Since grandma's passing, my sister Evelyn has taken up the mantle of making it for our family holiday gatherings, and the recipe she uses is from memory from Grandma. It still isn't quite perfect in its implementation, and needs more tweaking. But if you Google for "tourtiere recipe", you will find many more examples of this traditional French Canadian dish to cross-reference to find the perfect balance for your palate. Recipe behind the cut.

3 lbs ground pork shoulder
2 large russet potatoes
1 large yellow onion
1 to 1 1/2 tbl. Summer Savory (roughly)
2 tsp. Salt (roughly)
1/2 tsp. Pepper (roughly)
Pie crust (separate recipe)

Dice onion.
Combine pork onion, summer savory, salt and pepper.
Cook on medium to high heat for 10 min.
Reduce heat and cook for an additional 30 min

Pre-heat oven to 375
Prepare pie crust and pre-bake the bottom crust
Peel potatoes and cut them into small cubes
Boil until tender but not soft
Strain then add to pork mixture
Cook for an additional 15 to 20 min

Strain off about 50% of the liquid and place in the pie crust.
Place top crust on pie and vent the top crust.

Bake for 30 min or until top crust is fully cooked and browned.

Your 2010 Wishlist!

by Friday, January 01, 2010

So a new student and friend, Kelly at Seattle Yogini, called me to action with her idea of a 2010 Wishlist. Oh I love this! A 2010 WISH LIST! I, like Kelly and I am sure others, resist the idea of resolutions, because they have become something to almost be mocked because they are so often broken. I don't want to make promises to myself I won't keep, which feels like a further self-defeating practice. Wish Lists sounds like goal setting without breaking promises! Thanks, Kelly, for the great inspiration!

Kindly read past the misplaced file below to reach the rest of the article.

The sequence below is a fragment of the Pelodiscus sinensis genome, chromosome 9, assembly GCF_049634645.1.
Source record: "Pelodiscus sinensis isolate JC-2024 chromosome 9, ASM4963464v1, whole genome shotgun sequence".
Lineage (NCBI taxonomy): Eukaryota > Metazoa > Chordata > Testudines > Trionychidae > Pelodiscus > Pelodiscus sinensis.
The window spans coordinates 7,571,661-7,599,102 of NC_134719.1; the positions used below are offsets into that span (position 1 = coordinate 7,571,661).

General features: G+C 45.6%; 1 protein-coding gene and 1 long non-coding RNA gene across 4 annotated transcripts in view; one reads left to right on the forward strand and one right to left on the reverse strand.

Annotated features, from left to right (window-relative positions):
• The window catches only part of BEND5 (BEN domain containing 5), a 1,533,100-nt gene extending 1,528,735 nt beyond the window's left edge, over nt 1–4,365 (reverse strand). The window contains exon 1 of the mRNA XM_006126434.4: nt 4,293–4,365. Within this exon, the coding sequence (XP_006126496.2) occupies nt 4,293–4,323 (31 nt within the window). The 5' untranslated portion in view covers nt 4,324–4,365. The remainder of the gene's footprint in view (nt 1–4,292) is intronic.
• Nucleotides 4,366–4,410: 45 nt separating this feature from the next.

As for my list, I will have to meditate more on it, but however cliche, I know being more healthy is high. I have eaten and DRANK wayyyyy too much in the latter half of this year, and my continued issues with my knees, foot, and back are surely exacerbated by weight gain. I want to feel strong again, most of all, and more fearless! Those were things I always valued in myself throughout my life, and I want to preserve that "Sharonness" through my late 30's, 40's and beyond!!

I also want to re-examine the role of my dance in my life, both in teaching and in performing. I know I adore it, but identifying more specifically what I adore about it, and how I can keep those aspects of my love for it without burning myself out. I want to help my students stay enthusiastic and connected, and that relies on ME staying enthusiastic and connected. Finding the right boundaries and creative motivations, and knowing when and how to let go seems the key.

Being more organized is always on my list. I can be stubborn with myself, and resist "busy-work" when it comes to my home and my finances. I would like to nip that in the bud with some new daily habits for self-care and simplifying.

Spending more time with new friends, and specifically friends who are creative, childlike, and fun-seeking like me, is another goal. I have loved nurturing my crafty relationships in the past couple years, and feel my dormant creative self re-awakening as of late, and I want to keep that momentum going, both inside and outside of dance.

Okay, now you!! What is your 2010 Wish List?


On this blog I share my personal posts about cooking and knitting, travel and other musings; while I will blog about dance-specific topics over on the Deep Roots Dance blog:

I hope you will enjoy both my sites. Thanks for visiting!